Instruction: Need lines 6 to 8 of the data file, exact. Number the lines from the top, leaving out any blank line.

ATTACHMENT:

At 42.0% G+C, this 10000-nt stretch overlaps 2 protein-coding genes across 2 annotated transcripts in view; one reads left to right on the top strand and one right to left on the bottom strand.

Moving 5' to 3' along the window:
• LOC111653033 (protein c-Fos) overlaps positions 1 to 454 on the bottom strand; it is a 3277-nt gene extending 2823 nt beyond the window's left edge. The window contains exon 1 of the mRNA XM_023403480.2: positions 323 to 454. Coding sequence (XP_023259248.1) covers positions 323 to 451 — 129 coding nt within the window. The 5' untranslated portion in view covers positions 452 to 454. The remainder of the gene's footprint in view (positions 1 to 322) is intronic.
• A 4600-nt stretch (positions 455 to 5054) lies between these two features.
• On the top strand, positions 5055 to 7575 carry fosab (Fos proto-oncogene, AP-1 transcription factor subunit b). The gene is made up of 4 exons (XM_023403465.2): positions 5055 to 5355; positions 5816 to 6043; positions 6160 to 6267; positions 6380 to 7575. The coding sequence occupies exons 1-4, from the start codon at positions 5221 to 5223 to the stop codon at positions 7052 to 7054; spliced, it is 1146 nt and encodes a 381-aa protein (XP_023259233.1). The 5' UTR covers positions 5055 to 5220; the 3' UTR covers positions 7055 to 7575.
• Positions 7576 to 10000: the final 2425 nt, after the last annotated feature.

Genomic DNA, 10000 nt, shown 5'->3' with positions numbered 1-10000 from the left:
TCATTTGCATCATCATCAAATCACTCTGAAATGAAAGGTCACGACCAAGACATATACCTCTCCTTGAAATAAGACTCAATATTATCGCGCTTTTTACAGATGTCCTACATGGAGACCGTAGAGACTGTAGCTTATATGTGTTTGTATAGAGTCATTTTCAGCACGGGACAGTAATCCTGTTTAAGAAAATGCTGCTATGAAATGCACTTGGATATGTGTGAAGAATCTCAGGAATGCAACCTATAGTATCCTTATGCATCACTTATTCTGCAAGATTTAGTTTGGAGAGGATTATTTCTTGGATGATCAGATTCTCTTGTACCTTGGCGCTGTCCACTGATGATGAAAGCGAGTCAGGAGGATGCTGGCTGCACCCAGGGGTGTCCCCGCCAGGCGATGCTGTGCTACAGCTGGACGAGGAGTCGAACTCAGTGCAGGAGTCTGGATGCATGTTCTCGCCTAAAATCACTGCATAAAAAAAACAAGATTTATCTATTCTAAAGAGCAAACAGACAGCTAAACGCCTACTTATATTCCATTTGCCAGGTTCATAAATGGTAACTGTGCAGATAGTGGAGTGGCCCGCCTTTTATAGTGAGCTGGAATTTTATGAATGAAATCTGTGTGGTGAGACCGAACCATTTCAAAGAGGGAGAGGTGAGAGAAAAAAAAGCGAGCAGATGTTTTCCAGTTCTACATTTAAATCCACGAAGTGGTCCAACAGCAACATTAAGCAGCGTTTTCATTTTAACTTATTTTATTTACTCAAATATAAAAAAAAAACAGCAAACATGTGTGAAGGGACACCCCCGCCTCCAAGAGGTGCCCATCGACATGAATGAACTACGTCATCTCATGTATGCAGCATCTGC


• Positions 7576 to 10000: the final 2425 nt, after the last annotated feature.

Genomic DNA, 10000 nt, shown 5'->3' with positions numbered 1-10000 from the left:
TCATTTGCATCATCATCAAATCACTCTGAAATGAAAGGTCACGACCAAGACATATACCTCTCCTTGAAATAAGACTCAATATTATCGCGCTTTTTACAGATGTCCTACATGGAGACCGTAGAGACTGTAGCTTATATGTGTTTGTATAGAGTCATTTTCAGCACGGGACAGTAATCCTGTTTAAGAAAATGCTGCTATGAAATGCACTTGGATATGTGTGAAGAATCTCAGGAATGCAACCTATAGTATCCTTATGCATCACTTATTCTGCAAGATTTAGTTTGGAGAGGATTATTTCTTGGATGATCAGATTCTCTTGTACCTTGGCGCTGTCCACTGATGATGAAAGCGAGTCAGGAGGATGCTGGCTGCACCCAGGGGTGTCCCCGCCAGGCGATGCTGTGCTACAGCTGGACGAGGAGTCGAACTCAGTGCAGGAGTCTGGATGCATGTTCTCGCCTAAAATCACTGCATAAAAAAAACAAGATTTATCTATTCTAAAGAGCAAACAGACAGCTAAACGCCTACTTATATTCCATTTGCCAGGTTCATAAATGGTAACTGTGCAGATAGTGGAGTGGCCCGCCTTTTATAGTGAGCTGGAATTTTATGAATGAAATCTGTGTGGTGAGACCGAACCATTTCAAAGAGGGAGAGGTGAGAGAAAAAAAAGCGAGCAGATGTTTTCCAGTTCTACATTTAAATCCACGAAGTGGTCCAACAGCAACATTAAGCAGCGTTTTCATTTTAACTTATTTTATTTACTCAAATATAAAAAAAAAACAGCAAACATGTGTGAAGGGACACCCCCGCCTCCAAGAGGTGCCCATCGACATGAATGAACTACGTCATCTCATGTATGCAGCATCTGC